What’s the Game With Animal Welfare – asks Liberal Vannin

The government has launched a consultation process on the proposed Animal Welfare Bill. It’s an issue that the Liberal Vannin party says it’s been been campaigning on for a long time.

Party leader, Ramsey MHK, Lawrie Hooper, has pressed for regular updates on the progress of proposed legislation.

In August last year, as part of his campaign in the Douglas South by-election, Liberal Vannin candidate, Michael Josem, called for: 

The protection of service animals such as police dogs by supporting the introduction of Finn’s Law in the Isle of Man. 

Tougher penalties for animal abusers.

Opposition to the Government’s proposal to bring in partridges for the purpose of shooting them. 

 Support for barring people convicted of animal cruelty from keeping animals 

Banning electric shock collars for pets 

Whilst welcoming the fact that the bill is finally seeing the light of day, Liberal Vannin says its provisions fall far short of expectations, and – as it stands, could and should have been brought before Tynwald some years ago.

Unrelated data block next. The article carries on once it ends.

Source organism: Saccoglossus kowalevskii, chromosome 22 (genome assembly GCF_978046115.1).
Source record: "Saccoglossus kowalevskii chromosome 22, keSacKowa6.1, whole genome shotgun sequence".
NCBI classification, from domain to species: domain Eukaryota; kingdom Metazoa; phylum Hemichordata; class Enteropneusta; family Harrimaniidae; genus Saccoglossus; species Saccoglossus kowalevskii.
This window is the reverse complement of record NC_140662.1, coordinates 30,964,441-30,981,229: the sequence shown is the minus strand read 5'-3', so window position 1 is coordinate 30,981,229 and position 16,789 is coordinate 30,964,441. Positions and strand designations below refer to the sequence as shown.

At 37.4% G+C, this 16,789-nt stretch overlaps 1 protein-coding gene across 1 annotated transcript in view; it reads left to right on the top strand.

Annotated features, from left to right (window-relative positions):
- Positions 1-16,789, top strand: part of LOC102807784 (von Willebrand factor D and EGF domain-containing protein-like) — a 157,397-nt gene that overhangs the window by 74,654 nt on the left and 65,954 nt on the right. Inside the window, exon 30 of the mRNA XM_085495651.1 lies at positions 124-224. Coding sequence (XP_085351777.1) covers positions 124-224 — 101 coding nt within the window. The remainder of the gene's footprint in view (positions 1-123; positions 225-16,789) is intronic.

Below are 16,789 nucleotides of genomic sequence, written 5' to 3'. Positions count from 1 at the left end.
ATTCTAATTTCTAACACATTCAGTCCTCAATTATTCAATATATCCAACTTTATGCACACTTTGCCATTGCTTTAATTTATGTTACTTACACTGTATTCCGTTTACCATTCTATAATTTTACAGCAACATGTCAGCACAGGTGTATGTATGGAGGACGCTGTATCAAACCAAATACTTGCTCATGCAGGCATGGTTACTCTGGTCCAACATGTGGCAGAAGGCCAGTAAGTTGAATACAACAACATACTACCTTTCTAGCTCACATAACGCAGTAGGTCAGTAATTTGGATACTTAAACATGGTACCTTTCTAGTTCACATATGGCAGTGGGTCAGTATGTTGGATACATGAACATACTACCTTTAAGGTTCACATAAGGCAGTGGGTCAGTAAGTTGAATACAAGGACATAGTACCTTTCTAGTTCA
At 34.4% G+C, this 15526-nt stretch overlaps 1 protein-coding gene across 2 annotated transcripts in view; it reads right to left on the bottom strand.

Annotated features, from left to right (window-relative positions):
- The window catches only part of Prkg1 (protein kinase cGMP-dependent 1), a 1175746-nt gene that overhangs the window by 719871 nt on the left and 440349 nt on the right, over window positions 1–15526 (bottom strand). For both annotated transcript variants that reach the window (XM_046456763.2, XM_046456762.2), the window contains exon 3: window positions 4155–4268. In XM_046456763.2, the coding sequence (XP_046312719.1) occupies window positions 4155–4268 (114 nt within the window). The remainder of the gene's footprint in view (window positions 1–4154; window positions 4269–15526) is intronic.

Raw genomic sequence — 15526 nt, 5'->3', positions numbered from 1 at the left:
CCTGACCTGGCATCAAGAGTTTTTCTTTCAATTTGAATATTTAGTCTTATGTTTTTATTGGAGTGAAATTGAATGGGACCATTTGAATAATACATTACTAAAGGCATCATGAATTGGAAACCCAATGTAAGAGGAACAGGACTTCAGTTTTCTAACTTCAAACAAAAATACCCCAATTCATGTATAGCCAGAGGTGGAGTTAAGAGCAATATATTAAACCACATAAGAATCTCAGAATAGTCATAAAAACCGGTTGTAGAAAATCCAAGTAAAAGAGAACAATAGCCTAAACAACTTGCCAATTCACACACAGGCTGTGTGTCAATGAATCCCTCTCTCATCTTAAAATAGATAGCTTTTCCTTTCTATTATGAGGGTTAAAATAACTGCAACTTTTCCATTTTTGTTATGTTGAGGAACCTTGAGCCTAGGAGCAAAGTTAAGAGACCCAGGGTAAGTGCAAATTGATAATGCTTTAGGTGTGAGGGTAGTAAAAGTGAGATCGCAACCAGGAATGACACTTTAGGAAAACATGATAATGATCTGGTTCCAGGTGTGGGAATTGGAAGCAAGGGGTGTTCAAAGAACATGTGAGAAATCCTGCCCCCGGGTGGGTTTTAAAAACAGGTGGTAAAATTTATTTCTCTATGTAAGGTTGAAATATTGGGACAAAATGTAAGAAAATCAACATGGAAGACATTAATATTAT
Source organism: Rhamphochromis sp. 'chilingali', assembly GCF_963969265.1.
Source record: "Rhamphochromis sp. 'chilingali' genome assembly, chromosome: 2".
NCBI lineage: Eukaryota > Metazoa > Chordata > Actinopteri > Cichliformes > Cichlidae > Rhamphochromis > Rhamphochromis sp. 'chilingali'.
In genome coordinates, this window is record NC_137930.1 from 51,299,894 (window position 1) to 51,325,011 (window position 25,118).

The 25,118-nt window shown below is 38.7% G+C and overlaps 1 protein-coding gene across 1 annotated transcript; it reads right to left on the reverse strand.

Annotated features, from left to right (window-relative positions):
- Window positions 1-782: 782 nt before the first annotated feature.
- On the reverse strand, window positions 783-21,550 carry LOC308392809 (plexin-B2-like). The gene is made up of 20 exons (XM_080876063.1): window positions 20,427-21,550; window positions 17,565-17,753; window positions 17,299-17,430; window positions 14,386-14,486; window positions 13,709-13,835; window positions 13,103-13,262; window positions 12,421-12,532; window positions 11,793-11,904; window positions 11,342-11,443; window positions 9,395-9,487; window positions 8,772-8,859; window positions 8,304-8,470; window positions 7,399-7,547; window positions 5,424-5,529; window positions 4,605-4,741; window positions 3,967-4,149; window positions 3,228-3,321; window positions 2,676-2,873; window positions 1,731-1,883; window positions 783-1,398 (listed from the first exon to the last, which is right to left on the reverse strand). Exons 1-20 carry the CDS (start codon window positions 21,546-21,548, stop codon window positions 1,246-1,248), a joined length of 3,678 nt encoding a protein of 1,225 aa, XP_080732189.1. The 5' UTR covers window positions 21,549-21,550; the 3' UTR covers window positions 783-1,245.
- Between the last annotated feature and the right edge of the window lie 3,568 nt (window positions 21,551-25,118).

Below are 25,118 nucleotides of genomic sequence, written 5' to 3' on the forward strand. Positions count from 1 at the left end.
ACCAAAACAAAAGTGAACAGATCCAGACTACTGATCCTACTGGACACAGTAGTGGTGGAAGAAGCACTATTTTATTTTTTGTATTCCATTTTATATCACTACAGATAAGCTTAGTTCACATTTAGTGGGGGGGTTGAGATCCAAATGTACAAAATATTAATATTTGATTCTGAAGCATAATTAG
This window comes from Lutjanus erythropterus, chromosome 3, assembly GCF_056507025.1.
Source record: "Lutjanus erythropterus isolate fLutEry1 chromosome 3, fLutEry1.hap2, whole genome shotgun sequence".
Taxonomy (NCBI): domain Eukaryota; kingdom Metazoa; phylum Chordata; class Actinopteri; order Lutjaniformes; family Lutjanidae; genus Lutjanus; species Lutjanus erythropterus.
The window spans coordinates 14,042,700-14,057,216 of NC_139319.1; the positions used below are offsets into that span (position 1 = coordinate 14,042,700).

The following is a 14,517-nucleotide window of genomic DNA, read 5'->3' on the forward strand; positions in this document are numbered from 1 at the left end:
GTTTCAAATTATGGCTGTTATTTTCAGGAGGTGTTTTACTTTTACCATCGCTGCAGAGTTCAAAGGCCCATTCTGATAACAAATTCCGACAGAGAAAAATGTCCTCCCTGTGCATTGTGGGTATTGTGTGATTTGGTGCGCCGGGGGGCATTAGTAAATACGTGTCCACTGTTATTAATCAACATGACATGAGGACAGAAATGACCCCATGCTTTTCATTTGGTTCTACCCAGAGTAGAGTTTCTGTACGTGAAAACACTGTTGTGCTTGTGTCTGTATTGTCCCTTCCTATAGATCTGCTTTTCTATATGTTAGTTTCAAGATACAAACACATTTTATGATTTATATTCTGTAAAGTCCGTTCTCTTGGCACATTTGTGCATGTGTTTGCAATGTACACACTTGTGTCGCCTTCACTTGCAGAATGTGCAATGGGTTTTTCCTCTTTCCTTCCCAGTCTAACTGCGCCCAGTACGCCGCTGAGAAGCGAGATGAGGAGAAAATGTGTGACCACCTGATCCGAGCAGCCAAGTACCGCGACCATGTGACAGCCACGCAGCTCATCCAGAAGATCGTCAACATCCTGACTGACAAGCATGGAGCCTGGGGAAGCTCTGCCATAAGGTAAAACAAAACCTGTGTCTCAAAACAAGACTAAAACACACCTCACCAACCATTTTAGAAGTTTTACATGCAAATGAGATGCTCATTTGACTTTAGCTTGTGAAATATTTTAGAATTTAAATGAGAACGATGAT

The party further outlined its concerns in a media release:

The maximum penalty for animal cruelty does not include a custodial sentence. Raising the maximum fine from £5,000 to £10,000 sends entirely the wrong signal. People who are gratuitously and regularly cruel to their pets should be imprisoned.

Reclassifying mountain / blue hares as game, rather than vermin will do little to afford these animals additional protection: “This measure smacks of the Minister trying to find another outlet for game shooting, following the outcry at his suggestion to import partridge to the Island,” the party states.

Liberal Vannin calls for the Animal Welfare Bill to mirror recent legislation in Scotland. MSPs voted to give Mountain Hares year-round protection under the Wildlife and Countryside Act and prevent their killing or injuring, unless subject to a specific licence to cull.

Provision, the party states, should be made for the theft of a companion animal to be made a specific crime: “The bill is largely an enabling bill for future regulation and as such is a wasted opportunity to immediately safeguard the welfare of our companion animals,” concludes Liberal Vannin’s statement.